Here are his seven predictions for the coming year in tech:
Brands in 2015 rightly invested heavily into owned (O) and earned (E) channels; websites, apps, social, branded content, eDMs…but to date I haven’t observed this investment being linked directly to paid (P) media effectiveness. This is partly due to a lack of clarity around where the responsibility sits within a brand and across its various suppliers.
But whichever way you look at it, marketers are not yet fully utilising the data gathering and activation technology available to connect the dots.
In 2016, this tide will turn and we’ll see brands truly connecting their O + E investment with P for improved business outcomes.
2. Social data flips the creative process
For too long our industry has had an over-reliance on great creative as the means to tap into consumer emotion. In 2016, brands will tackle this challenge from the opposite direction – by tapping into the emotional state of consumers as the catalyst for marketing activity, rather than seeing it as the goal.
Exceptional and relevant creative will always be important for brands, but the roles of social data and technology are now placing consumer behaviour at the forefront of marketing strategy.
3. "Dark social" wins in Rio
Currently, 75 per cent of all sporting content shared online is via dark social channels (email or instant messenger) compared to the 25 per cent of sport-related content that’s shared on public social networks.
In this Olympic year, we’ll see this dark social figure increase further. The brands that successfully capitalise on the social buzz around Rio will do so by shifting their social investment towards the more intimate and valuable world of "dark social".
4. Seeing the bright side of ad blocking
A recent Millward Brown study revealed consumers were more negative to video ads on their smartphone than on tablets, computers, on-demand or live TV.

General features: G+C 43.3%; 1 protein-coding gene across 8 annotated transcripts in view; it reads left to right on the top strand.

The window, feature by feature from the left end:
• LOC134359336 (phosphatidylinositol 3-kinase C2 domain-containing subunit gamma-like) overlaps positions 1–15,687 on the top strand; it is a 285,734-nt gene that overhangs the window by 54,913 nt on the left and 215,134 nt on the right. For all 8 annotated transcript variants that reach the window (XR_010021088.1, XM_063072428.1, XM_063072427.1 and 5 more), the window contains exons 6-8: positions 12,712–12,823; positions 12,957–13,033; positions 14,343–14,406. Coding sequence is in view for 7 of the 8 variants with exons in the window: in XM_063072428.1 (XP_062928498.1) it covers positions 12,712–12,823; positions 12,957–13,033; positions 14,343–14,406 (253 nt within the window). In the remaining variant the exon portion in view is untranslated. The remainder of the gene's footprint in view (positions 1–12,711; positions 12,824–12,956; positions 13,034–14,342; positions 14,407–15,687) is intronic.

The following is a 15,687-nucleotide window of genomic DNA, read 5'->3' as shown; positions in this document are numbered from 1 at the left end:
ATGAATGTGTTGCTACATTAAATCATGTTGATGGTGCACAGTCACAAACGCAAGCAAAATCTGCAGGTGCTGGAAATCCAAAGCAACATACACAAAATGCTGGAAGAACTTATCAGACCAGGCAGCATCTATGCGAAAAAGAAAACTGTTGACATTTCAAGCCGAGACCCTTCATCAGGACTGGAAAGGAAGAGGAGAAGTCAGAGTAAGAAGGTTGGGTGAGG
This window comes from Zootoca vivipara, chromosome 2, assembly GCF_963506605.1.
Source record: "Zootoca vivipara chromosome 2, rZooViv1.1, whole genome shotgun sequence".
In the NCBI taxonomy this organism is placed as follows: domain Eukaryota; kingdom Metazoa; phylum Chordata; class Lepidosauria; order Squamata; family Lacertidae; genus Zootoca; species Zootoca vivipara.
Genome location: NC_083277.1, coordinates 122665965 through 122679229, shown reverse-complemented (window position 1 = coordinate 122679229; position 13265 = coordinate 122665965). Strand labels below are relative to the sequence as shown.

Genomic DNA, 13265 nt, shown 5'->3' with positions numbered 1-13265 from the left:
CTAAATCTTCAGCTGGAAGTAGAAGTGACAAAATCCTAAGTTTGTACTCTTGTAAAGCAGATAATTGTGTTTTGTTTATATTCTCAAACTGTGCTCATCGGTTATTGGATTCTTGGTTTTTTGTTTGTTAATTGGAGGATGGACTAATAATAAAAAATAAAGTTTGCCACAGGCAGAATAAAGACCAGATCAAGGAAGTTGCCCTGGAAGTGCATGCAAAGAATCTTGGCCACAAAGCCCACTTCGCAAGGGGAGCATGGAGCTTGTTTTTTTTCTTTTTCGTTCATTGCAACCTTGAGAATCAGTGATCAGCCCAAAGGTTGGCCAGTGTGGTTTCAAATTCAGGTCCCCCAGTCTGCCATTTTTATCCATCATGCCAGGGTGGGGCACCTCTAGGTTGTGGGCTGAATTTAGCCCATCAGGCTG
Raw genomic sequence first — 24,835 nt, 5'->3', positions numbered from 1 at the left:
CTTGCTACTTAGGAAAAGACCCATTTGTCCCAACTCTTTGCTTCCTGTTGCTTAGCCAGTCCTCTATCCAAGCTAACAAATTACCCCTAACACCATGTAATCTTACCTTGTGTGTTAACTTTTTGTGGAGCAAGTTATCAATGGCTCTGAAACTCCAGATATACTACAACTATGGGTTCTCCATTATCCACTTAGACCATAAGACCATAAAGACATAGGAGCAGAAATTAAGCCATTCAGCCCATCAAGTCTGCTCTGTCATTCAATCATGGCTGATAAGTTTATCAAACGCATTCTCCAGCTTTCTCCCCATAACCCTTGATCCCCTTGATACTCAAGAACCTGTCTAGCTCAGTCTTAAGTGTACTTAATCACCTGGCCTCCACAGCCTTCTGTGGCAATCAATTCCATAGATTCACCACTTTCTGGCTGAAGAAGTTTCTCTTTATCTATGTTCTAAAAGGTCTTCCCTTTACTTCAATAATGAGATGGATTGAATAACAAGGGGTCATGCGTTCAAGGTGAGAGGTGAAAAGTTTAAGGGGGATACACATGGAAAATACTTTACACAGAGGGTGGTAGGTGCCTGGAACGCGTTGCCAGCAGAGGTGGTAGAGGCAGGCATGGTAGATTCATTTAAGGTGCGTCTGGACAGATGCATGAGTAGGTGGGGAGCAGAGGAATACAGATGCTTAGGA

Before the creative is even served up, it's perceived negatively. This and other consumer behaviour and attitude insights will make us wiser in 2016.
We’ll start to see ad blocking as a positive challenge as it will force brands, publishers and tech companies to develop the sort of content and delivery methods that users don’t want to block. They’ll also reduce their reliance on unsophisticated and brand-damaging retargeting practices, which is a good thing for all.
5. Viewability views evolve
As the term ‘viewability’ becomes better understood in 2016, what will emerge is the view that it’s not an end in itself. It is simply another measure to balance in the effort to drive results for brands.
If a placement has 50 per cent viewability, it can still outperform an 80 per cent viewable placement if it has 2 times the performance or 40 per cent the cost. These types of results are common so we’ll see more sophisticated modelling incorporated into the planning process.
Measuring viewability will be very important, but acting on it smartly will become conditional.
6. Cross-device attribution really matures
Eighty per cent of consumer time is spent in-app versus 20 per cent in a mobile browser. Seventy per cent of mobile digital ad spend is invested in-app versus 30 per cent in mobile browser advertisements.
Yet, when it comes to tracking conversions, the landscape of cookies offers advantages over device IDs. There are many reasons for it, but this weakness is what keeps in-app ad spending suppressed.
2016 will see the maturation of attribution technologies designed to account for real world conversions by channel.
7. Casualties in competitive adtech markets
As adtech becomes more developed and buyers get more comfortable with it, vendors will have to be very good even to survive and great if they’re to thrive. 2016 will see some casualties as the weaker players are forced out and there’s the inevitability of consolidation looming on the horizon.
Rupert Staines is European managing director of RadiumOne.